John Wiley & Sons, Ltd.

Monitoring exposure of brown bullheads and benthic macroinvertebrates to sediment contaminants in the Ashtabula River before, during, and after remediation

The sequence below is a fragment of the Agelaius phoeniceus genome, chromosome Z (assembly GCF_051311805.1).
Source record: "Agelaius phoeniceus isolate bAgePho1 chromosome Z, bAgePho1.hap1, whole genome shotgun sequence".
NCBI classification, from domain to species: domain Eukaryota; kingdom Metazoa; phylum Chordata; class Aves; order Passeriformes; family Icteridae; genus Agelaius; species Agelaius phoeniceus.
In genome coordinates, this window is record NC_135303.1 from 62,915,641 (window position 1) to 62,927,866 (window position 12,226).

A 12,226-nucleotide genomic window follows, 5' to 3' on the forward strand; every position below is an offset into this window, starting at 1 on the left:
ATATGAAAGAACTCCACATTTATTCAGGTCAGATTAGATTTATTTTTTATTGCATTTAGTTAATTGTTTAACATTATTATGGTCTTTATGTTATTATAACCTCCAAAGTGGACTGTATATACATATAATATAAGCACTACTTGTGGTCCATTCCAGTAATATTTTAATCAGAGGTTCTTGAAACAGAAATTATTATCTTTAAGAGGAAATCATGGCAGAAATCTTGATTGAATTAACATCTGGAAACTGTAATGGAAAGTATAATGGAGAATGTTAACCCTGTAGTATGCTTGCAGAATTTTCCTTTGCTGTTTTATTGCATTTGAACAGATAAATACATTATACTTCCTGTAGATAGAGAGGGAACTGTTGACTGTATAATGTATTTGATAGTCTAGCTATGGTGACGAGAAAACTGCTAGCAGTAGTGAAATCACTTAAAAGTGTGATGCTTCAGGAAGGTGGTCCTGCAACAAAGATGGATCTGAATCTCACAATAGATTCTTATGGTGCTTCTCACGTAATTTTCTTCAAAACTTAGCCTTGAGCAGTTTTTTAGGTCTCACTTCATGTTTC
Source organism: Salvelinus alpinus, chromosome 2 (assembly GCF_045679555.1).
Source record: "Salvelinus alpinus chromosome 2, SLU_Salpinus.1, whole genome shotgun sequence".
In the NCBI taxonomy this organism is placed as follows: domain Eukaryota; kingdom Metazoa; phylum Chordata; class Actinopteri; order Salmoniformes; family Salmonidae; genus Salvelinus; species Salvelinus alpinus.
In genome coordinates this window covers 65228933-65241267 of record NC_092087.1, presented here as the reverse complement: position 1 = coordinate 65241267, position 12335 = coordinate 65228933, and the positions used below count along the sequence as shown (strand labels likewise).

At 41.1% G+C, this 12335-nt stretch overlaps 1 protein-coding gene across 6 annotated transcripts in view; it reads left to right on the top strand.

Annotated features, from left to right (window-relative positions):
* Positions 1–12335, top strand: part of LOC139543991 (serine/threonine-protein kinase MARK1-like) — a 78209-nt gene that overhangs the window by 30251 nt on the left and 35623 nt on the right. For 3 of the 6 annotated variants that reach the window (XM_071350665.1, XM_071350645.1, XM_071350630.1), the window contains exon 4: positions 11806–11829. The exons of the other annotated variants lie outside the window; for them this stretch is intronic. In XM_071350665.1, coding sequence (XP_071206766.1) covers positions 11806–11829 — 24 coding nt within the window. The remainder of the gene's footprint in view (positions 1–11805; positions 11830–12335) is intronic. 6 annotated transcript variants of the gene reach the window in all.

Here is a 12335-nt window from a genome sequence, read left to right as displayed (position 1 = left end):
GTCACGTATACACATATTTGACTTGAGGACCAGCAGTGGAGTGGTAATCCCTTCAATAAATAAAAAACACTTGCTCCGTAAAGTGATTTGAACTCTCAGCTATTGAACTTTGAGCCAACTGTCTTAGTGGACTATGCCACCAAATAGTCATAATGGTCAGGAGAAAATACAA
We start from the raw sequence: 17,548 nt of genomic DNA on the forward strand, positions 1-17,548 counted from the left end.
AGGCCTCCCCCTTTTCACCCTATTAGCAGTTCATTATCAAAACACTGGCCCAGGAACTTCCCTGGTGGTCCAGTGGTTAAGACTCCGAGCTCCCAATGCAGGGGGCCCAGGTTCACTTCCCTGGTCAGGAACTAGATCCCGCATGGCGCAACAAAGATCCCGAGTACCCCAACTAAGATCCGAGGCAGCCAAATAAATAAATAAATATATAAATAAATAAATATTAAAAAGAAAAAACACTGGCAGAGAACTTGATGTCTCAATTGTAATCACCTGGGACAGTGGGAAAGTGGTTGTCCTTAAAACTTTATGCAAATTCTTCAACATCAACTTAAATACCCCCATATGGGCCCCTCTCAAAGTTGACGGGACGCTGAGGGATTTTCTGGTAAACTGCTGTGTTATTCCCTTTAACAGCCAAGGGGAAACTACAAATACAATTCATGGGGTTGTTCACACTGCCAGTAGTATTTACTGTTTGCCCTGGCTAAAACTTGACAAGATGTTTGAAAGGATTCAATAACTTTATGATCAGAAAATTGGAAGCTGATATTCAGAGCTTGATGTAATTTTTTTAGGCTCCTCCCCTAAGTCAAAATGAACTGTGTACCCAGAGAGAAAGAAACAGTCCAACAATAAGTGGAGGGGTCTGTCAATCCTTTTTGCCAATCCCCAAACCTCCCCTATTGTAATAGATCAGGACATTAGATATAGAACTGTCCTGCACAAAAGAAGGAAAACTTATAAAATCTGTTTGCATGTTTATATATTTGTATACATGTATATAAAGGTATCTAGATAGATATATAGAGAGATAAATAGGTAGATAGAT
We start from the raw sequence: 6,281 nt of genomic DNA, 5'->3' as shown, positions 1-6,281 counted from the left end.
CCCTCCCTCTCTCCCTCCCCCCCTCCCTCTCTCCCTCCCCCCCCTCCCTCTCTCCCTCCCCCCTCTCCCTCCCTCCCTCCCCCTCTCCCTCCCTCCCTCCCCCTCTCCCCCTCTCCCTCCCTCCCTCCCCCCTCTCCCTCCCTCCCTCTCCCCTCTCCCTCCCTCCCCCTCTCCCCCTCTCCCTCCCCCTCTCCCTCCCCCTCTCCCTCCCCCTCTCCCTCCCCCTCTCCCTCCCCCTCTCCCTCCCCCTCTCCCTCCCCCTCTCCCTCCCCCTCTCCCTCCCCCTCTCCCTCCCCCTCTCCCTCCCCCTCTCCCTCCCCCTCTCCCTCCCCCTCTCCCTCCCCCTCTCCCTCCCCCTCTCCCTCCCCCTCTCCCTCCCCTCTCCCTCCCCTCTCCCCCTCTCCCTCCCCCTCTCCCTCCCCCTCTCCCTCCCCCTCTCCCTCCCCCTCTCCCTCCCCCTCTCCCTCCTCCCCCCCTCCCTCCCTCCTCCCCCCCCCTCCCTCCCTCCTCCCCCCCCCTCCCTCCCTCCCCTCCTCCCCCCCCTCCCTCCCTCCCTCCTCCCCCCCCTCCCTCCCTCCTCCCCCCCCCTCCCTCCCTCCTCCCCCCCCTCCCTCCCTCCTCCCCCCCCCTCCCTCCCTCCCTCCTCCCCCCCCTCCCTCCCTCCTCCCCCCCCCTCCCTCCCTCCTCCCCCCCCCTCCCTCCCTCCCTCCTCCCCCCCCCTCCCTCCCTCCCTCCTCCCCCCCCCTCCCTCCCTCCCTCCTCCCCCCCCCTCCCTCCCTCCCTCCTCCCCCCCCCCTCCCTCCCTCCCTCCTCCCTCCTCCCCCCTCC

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In 2007, approximately 420,500 cubic meters of contaminated sediment were removed from the Ashtabula River by dredging. The primary objective of this study was to monitor contaminant exposure in fish and macroinvertebrates before, during, and following dredging. This was done by measuring tissue concentrations of polychlorinated biphenyl (PCB) and polycyclic aromatic hydrocarbon (PAH) in brown bullhead catfish (Ameriurus nebulosa) and in benthic macroinvertebrates, assessing changes in deoxyribonucleic acid (DNA) damage in fish liver and blood, and scoring external and histopathological lesions and anomalies in the fish. PCBs and PAHs in surficial sediment were also quantified in conjunction with the biological sampling. The results show a significant reduction in contaminant levels in both fish and macroinvertebrates following dredging, indicating the effectiveness of the remediation in reducing exposure of biota to the primary contaminants of concern. Similarly, DNA damage levels in fish collected from the Ashtabula River significantly declined following dredging; however, a similar reduction in DNA damage over time was seen in fish collected from a reference site (Conneaut Creek), making interpretation difficult. Macroinvertebrate PCB concentrations were reflective of the sediment concentrations in the areas where Hester‐Dendy samplers were deployed for macroinvertebrate collection. This study demonstrated these methods can be used to evaluate and assess the effectiveness of remediation techniques at contaminated sediment sites. This article is protected by copyright. All rights reserved

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